Animals on the other hand, face a systematic lack of protection of their bodies and interests simply because they are animals; different species are afforded different kinds of protection according to their status as property or objects of affection. Even though I don’t always completely agree with the focus and direction of animals rights, I am indebted to many animal rights scholars and specialists for helping me understand the status of animals in society, and how we think about them when we do what we do to them in research and in the food industry.

As for the anti-abortion movement, it does not appear to me to have the same universal moral grounding and concern for life that the animal rights/environmentalist movement has. The sole focus is human life in the womb, from the time of conception (and possibly even before that). The big idea is: human life inside the womb has absolute rights, regardless of circumstances. That’s going one further than God, imho. I continue to marvel at the way anti-abortion activists in recent times have aligned themselves with regimes that have been enthusiastic about wars, pre-emptive strikes, environmental despoilment, torture of prisoners and over-zealous military protectionism. A person really has to wonder where they got the nerve to adopt the pro-life moniker.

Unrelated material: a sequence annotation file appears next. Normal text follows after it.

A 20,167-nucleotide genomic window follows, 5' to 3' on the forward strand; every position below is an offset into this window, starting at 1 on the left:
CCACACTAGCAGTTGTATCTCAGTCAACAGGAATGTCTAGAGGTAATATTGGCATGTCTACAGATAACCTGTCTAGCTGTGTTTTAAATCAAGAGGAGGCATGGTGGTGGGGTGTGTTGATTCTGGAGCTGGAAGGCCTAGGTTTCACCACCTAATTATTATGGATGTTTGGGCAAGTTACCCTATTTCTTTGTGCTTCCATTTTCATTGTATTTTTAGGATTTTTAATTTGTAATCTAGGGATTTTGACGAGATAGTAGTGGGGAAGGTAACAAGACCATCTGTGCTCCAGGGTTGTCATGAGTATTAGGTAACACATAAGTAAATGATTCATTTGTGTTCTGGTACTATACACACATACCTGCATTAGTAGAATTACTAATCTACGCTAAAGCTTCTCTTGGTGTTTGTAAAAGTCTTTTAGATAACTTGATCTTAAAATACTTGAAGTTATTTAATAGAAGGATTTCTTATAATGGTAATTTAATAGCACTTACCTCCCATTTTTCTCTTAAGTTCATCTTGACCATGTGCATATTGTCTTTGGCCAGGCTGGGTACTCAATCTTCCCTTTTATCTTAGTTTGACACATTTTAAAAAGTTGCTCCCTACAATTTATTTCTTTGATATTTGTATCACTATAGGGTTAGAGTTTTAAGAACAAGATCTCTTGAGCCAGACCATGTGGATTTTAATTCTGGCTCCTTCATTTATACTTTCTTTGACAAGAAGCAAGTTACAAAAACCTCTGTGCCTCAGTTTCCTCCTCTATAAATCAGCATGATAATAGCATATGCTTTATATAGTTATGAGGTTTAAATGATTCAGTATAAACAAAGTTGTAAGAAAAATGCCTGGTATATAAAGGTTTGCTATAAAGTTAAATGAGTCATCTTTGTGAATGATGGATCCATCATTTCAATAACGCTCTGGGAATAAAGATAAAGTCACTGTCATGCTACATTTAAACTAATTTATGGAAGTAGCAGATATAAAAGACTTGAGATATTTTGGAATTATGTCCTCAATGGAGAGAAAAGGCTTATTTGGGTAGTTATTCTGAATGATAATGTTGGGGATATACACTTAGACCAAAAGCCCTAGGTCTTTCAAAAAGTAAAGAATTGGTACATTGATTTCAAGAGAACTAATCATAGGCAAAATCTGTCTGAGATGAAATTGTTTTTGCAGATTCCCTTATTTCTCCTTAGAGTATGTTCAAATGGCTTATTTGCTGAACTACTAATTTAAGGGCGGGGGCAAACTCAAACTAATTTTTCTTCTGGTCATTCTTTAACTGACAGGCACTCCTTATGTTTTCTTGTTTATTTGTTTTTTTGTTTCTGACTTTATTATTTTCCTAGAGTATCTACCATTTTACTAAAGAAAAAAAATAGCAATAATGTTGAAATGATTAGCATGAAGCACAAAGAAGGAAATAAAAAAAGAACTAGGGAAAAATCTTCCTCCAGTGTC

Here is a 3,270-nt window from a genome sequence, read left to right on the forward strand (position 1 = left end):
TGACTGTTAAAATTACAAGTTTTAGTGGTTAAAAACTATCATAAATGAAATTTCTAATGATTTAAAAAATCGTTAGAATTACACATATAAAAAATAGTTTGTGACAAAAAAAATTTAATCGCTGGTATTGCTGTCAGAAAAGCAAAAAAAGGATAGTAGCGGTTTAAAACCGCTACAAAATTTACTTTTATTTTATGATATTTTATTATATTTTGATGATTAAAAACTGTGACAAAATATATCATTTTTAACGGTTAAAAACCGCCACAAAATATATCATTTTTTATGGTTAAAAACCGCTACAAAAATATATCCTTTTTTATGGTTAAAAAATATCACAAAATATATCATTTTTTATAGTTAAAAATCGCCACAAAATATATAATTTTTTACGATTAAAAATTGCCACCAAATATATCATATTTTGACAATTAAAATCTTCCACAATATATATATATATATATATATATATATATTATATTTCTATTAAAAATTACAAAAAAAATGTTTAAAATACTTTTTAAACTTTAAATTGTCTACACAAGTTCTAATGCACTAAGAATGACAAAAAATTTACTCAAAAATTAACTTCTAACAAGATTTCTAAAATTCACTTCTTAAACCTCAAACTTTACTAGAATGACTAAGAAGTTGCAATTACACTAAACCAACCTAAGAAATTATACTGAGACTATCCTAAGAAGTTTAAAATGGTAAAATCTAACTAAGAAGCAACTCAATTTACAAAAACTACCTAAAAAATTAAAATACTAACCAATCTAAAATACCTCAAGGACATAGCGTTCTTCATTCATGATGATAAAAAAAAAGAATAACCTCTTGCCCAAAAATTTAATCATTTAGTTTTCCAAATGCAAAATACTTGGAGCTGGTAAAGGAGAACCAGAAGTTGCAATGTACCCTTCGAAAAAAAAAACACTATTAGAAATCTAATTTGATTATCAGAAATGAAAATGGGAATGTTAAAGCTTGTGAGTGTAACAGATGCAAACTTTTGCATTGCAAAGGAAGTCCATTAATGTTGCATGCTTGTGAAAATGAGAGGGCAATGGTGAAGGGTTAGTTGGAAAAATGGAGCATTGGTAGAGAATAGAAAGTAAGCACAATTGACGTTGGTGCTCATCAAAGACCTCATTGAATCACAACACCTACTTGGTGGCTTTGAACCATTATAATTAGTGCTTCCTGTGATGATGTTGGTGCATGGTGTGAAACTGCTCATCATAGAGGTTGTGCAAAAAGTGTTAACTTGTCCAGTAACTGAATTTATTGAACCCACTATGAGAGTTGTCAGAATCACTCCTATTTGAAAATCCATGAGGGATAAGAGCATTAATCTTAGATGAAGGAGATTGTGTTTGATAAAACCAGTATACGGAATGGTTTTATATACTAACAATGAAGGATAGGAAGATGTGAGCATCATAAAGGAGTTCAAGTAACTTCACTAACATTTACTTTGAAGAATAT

I think I’ll stick to following what the animal rights’ scholars and environmentalists have to say in the coming years. I find their focus to be a lot less self-serving and chauvinistic than those who want humans to overrun the earth and drag us all into a culture of death by Armageddon.

Presidents, puppies and taking responsibility

December 15, 2008

Although the Obamas have not yet chosen that puppy for their girls, Joe Biden has a new German shepherd (h/t to JJ at unrepentantoldhippie via Huffpost). I was glad to know that the vice-president-elect has experience with German shepherds, because in my experience they have powerful qualities that can become liabilities with the wrong owner. They have that special combination of impressive size, strength, sensitivity and intelligence. As a vet, I have consistently found them to be, um…how I should I put this? – not the easiest dogs to deal with in clinical situations. (The fact that I was taken down by my neighbour’s German shepherd, King, when I was 8 has absolutely nothing to do with my lingering nervousness around shepherds, I swear.)